McKibbin’s Scribblin’s: Get this spam out of here |

McKibbin’s Scribblin’s: Get this spam out of here

Mike McKibbin
McKibbin’s Scribblin’s
Mike McKibbin
Staff Photo |

The other day, I received 13 – 13 – spam email messages from “EFederalCreditUnion,” spelled just like that, all crammed together, with titles like “*_Need a Refi?” and “*_Lowest in Decades!_” Incorrect punctuation included.

And they all arrived in about a 20-minute period to my email address and the CT’s general email addresses. (I won’t get into why our email program’s anti-spam feature didn’t catch them; I was told sometime ago that the program had to “learn” which messages to treat as spam. So we have a sentient computer software program?)

At any rate, I get a lot of emails, I’m sure most businesses do. I’d say at least 75 percent of them I don’t have any interest in and would rather not waste my time reading. (And don’t bother trying to unsubscribe by clicking on the tiny print link only a few of these emails bother to include. I’d say it only works about 1 out of every 100 times you click on those links. Wish there was somewhere I could send these stupid emails. I think they’re violating anti-spam laws and need to be reported.)

Some make sense to be sent my way. Our elected officials like to see their name in the paper, consumers need to be aware of scams and defective items. Since we’re a very local, weekly paper, though, you won’t see very many of these. But at least our Congressional delegation tries to keep in touch with constituents.

But I don’t need to get a handful of opinion columns every week from someone I’ve never heard of and about nothing to do with Rifle or even Colorado. Then a few days later, I get follow-up emails from some PR flak, asking “Dale” or “Donna” or “Sandy” if they received a column and was there any chance they’d run it. (Those are all first names of previous CT editors, BTW. Bonus points if you know all three last names.)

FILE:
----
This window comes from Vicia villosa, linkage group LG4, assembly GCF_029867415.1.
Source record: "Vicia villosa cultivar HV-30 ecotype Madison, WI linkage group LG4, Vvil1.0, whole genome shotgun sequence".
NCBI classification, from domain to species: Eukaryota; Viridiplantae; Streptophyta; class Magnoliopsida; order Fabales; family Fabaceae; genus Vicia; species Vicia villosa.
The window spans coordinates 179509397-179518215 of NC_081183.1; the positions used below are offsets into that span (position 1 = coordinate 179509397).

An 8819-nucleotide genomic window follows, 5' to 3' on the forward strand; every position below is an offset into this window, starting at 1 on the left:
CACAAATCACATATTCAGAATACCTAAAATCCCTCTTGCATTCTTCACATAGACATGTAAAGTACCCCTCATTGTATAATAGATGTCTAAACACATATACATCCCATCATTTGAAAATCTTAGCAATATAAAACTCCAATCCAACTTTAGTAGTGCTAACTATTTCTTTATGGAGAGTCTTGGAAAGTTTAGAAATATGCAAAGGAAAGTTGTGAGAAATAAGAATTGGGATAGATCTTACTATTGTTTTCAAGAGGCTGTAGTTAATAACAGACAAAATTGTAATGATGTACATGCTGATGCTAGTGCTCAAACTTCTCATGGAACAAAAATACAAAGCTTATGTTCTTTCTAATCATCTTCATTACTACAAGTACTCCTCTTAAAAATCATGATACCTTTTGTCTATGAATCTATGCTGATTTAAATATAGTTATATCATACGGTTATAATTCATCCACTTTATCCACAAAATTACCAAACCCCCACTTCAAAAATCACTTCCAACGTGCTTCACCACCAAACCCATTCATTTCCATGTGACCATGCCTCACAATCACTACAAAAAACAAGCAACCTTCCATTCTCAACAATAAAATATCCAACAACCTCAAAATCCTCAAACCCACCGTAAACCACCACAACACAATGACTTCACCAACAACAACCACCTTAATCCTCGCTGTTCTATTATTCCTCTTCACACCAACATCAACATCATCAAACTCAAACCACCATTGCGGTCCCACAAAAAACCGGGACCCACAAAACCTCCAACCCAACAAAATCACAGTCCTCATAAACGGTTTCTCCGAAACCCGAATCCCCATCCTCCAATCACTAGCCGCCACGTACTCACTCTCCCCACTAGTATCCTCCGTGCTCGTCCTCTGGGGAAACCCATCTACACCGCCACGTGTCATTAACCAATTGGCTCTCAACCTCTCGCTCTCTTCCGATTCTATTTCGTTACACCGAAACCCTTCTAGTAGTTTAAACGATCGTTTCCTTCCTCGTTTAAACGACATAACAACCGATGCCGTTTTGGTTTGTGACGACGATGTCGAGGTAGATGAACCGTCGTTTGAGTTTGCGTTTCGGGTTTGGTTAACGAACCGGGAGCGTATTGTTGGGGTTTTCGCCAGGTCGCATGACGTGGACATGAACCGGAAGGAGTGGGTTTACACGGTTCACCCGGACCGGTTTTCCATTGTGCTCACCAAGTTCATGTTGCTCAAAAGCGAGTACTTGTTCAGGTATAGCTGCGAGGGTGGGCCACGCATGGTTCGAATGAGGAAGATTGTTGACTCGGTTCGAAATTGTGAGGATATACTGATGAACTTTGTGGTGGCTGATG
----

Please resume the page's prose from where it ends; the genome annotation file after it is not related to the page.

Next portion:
Every now and then some emails are worth a little time, although they don’t have any direct connection to Rifle. One of them is my weekly message from, a site that tracks gasoline prices at over 140,000 gas stations in all 50 states and offers a free smartphone app to help find the lowest gasoline prices in certain areas. And if you help them by reporting local gas prices, you could win $100 a day in free gasoline.

But the only options to run a Colorado report on current gas prices are statewide, Denver, Colorado Springs, Fort Collins or all four. Pretty sure they don’t cover the West Slope.

At any rate, their latest email said they tracked trends over the last four years to find what day of the week had the cheapest gasoline price. According to the analysis, 65 percent of states had lower prices during the weekend than the week. GasBuddy’s data also found that very few states saw Tuesday or Wednesday as the best day to fuel up.

In Colorado, the best days to fill up have changed from Sunday in 2010 to Tuesday in 2011 to Saturday in both 2012 and 2013. Incidentally, “late weekend” is the best time to get your ride filled up, according to GasBuddy.

I won’t get into Rifle gas prices, there isn’t enough room on the page, I’m sure.

Another email that caught my eye this week was from the Colorado Department of Transportation and had the headline “Speed, Seat Belts and Impaired Driving Cause Most Fatalities on Colorado Roads.” (Although that’s misleading. Seat belts don’t cause fatalities, which is clear in the news release.)

The release said in 2012, the total number of motor vehicle fatalities in Colorado increased for the first time in six years. Of 472 motor vehicle deaths two years ago, 162 (34 percent) were speed-related and an estimated 133 (28 percent) involved a driver impaired by alcohol. And of the 287 passenger vehicle fatalities, 156 (54 percent) were unbuckled.

The release goes on to say CDOT offers grants to establish programs intended to reduce these numbers, which is laudable.

But the fact that more than half the passengers who died in crashes were not wearing their seat belts was disappointing to read. Isn’t everyone aware of how much sense it makes to click their seat belts when they get in their vehicles, especially if they’re traveling on a highway? Talk about common sense. What am I missing here?

Anyway, just thought I’d pass these along. Oh, wait, my email just received something else. Wonder what it might be?

Mike McKibbin is the editor of The Citizen Telegram.

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